Showing appreciation has a positive impact on personal performance and therefore represents a massive and underestimated growth opportunity for organisations.
When people feel appreciated it unlocks their discretionary effort, which means the quality and output of their contribution improves. A culture of appreciation also sends messages to other employees about what success looks like.
In addition, a culture of appreciation enhances an organisation’s employment brand and employee value proposition, which assists in the recruitment and retention of top talent. Researcher David Yaden, found that people thrive when they think their work matters and they receive validation from their organisation and co-workers. They are more satisfied with their job and life overall, they are more likely to be promoted, and they are less likely to resign.
Think about the last time you were genuinely appreciated at work. How did you feel and what impact did it have on your work? Most people report feeling:
- Valued and not taken for granted.
- Strong and energetic
However, according to recent research conducted by Gallup, only one in three workers in the U.S. strongly agree that they received recognition or praise for doing good work in the past seven days! So why is it that we find showing appreciation or giving recognition so hard?
Evolution may be one reason for this. Roy F. Baumeister, a professor of social psychology at Florida State University, co-authored an article Bad Is Stronger Than Good (Review of General Psychology, 2011). The article states that those who are “more attuned to bad things would have been more likely to survive threats and, consequently, would have increased the probability of passing on their genes.” Furthermore “Survival requires urgent attention to possible bad outcomes but less urgent with regard to good ones.”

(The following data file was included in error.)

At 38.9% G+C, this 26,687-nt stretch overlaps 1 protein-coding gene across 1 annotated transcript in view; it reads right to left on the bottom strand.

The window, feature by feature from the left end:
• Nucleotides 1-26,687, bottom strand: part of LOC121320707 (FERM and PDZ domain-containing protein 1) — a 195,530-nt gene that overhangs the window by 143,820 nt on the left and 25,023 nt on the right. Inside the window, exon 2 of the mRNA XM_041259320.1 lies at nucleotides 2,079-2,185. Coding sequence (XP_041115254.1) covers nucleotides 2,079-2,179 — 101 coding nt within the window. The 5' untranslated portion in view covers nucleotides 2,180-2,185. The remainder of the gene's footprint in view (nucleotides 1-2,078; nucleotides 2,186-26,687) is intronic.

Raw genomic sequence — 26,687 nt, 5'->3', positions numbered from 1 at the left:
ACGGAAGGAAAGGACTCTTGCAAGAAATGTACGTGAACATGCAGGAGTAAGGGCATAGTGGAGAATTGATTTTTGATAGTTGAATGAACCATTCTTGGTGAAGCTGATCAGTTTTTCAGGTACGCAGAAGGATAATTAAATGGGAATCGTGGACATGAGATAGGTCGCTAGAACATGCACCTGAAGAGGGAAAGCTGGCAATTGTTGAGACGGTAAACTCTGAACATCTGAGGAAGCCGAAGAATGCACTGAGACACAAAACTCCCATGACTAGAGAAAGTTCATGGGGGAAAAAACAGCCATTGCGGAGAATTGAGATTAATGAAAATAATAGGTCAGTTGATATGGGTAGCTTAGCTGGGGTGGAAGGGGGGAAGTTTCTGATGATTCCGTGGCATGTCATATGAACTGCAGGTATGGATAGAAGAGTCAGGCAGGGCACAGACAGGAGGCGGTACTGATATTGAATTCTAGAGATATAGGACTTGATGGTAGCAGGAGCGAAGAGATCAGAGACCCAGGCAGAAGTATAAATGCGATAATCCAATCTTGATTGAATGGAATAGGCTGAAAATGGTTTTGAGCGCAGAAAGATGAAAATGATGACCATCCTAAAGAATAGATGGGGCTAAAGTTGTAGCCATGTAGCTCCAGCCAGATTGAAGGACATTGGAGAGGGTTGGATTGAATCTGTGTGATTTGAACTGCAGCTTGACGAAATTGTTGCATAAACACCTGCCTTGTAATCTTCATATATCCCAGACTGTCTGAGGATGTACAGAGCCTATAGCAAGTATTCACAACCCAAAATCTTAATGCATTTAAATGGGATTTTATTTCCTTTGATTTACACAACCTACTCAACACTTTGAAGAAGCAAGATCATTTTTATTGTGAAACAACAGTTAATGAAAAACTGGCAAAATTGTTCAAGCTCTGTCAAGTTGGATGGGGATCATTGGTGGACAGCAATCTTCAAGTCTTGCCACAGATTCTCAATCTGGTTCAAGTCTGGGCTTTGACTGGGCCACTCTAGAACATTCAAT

What Baumeister is saying is that for survival reasons we have a predisposition to notice and focus on the things that aren’t going so well. This can make showing appreciation a secondary consideration in the workplace and one easily forgotten. But this shouldn’t be an excuse for not showing appreciation. Understanding this trait provides us with an opportunity to ‘consciously’ re-orientate our attitudes and behaviour. This awareness is particularly useful for leaders.
Professor Baumeister also noted in his study that, “Many good events can overcome the psychological effects of a bad one.” In fact, he quotes a ratio of five goods for every one bad.
This is consistent with the ratio of positive (appreciation) to negative feedback leaders should be giving their people.
But wait there’s more…appreciation doesn’t just create a positive experience for the person receiving the appreciation; It also has a positive effect on the person giving the appreciation. Neuroscience has demonstrated that giving in an altruistic way is a powerful way to create more personal joy and improve overall health. When we give by showing appreciation the neurochemical drivers of happiness (dopamine, serotonin, and oxytocin) are released.
There are many benefits to starting a culture of appreciation at your workplace and you don’t have to be to be in a leadership position do it. Many great movements start from the bottom up. So, go out and make a conscious effort to ‘appreciate’ someone in your team today! Take a moment to reflect on how it made them feel and notice how it made you feel. Then, do it again!